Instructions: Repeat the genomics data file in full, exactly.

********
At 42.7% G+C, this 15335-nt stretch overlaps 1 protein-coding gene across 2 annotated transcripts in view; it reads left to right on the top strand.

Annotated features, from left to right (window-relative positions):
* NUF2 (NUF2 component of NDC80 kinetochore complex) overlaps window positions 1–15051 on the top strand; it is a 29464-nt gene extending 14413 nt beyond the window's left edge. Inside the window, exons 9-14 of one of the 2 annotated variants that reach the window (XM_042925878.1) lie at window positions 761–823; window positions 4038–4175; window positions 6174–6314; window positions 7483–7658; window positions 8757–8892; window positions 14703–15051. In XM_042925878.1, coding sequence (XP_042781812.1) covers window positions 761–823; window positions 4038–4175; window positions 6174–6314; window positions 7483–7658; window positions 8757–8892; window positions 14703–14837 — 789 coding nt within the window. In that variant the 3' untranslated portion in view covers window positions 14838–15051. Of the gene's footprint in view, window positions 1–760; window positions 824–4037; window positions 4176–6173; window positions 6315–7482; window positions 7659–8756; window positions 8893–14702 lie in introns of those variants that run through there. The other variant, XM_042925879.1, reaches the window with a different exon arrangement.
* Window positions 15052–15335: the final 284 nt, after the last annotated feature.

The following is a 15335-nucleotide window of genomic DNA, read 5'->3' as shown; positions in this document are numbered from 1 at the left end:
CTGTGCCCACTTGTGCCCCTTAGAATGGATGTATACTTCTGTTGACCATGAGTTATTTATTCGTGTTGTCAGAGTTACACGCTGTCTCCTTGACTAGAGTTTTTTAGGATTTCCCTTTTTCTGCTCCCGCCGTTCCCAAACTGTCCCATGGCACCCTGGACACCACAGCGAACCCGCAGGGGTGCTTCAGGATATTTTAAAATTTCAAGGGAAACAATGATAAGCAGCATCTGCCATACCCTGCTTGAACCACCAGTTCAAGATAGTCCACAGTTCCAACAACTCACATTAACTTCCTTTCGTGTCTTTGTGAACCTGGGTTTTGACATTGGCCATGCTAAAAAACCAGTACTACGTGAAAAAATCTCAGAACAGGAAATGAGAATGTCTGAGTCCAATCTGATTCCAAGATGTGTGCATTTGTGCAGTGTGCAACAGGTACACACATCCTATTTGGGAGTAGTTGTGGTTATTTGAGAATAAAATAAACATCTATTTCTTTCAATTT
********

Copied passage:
At 42.7% G+C, this 15335-nt stretch overlaps 1 protein-coding gene across 2 annotated transcripts in view; it reads left to right on the top strand.

Annotated features, from left to right (window-relative positions):
* NUF2 (NUF2 component of NDC80 kinetochore complex) overlaps window positions 1–15051 on the top strand; it is a 29464-nt gene extending 14413 nt beyond the window's left edge. Inside the window, exons 9-14 of one of the 2 annotated variants that reach the window (XM_042925878.1) lie at window positions 761–823; window positions 4038–4175; window positions 6174–6314; window positions 7483–7658; window positions 8757–8892; window positions 14703–15051. In XM_042925878.1, coding sequence (XP_042781812.1) covers window positions 761–823; window positions 4038–4175; window positions 6174–6314; window positions 7483–7658; window positions 8757–8892; window positions 14703–14837 — 789 coding nt within the window. In that variant the 3' untranslated portion in view covers window positions 14838–15051. Of the gene's footprint in view, window positions 1–760; window positions 824–4037; window positions 4176–6173; window positions 6315–7482; window positions 7659–8756; window positions 8893–14702 lie in introns of those variants that run through there. The other variant, XM_042925879.1, reaches the window with a different exon arrangement.
* Window positions 15052–15335: the final 284 nt, after the last annotated feature.

The following is a 15335-nucleotide window of genomic DNA, read 5'->3' as shown; positions in this document are numbered from 1 at the left end:
CTGTGCCCACTTGTGCCCCTTAGAATGGATGTATACTTCTGTTGACCATGAGTTATTTATTCGTGTTGTCAGAGTTACACGCTGTCTCCTTGACTAGAGTTTTTTAGGATTTCCCTTTTTCTGCTCCCGCCGTTCCCAAACTGTCCCATGGCACCCTGGACACCACAGCGAACCCGCAGGGGTGCTTCAGGATATTTTAAAATTTCAAGGGAAACAATGATAAGCAGCATCTGCCATACCCTGCTTGAACCACCAGTTCAAGATAGTCCACAGTTCCAACAACTCACATTAACTTCCTTTCGTGTCTTTGTGAACCTGGGTTTTGACATTGGCCATGCTAAAAAACCAGTACTACGTGAAAAAATCTCAGAACAGGAAATGAGAATGTCTGAGTCCAATCTGATTCCAAGATGTGTGCATTTGTGCAGTGTGCAACAGGTACACACATCCTATTTGGGAGTAGTTGTGGTTATTTGAGAATAAAATAAACATCTATTTCTTTCAATTT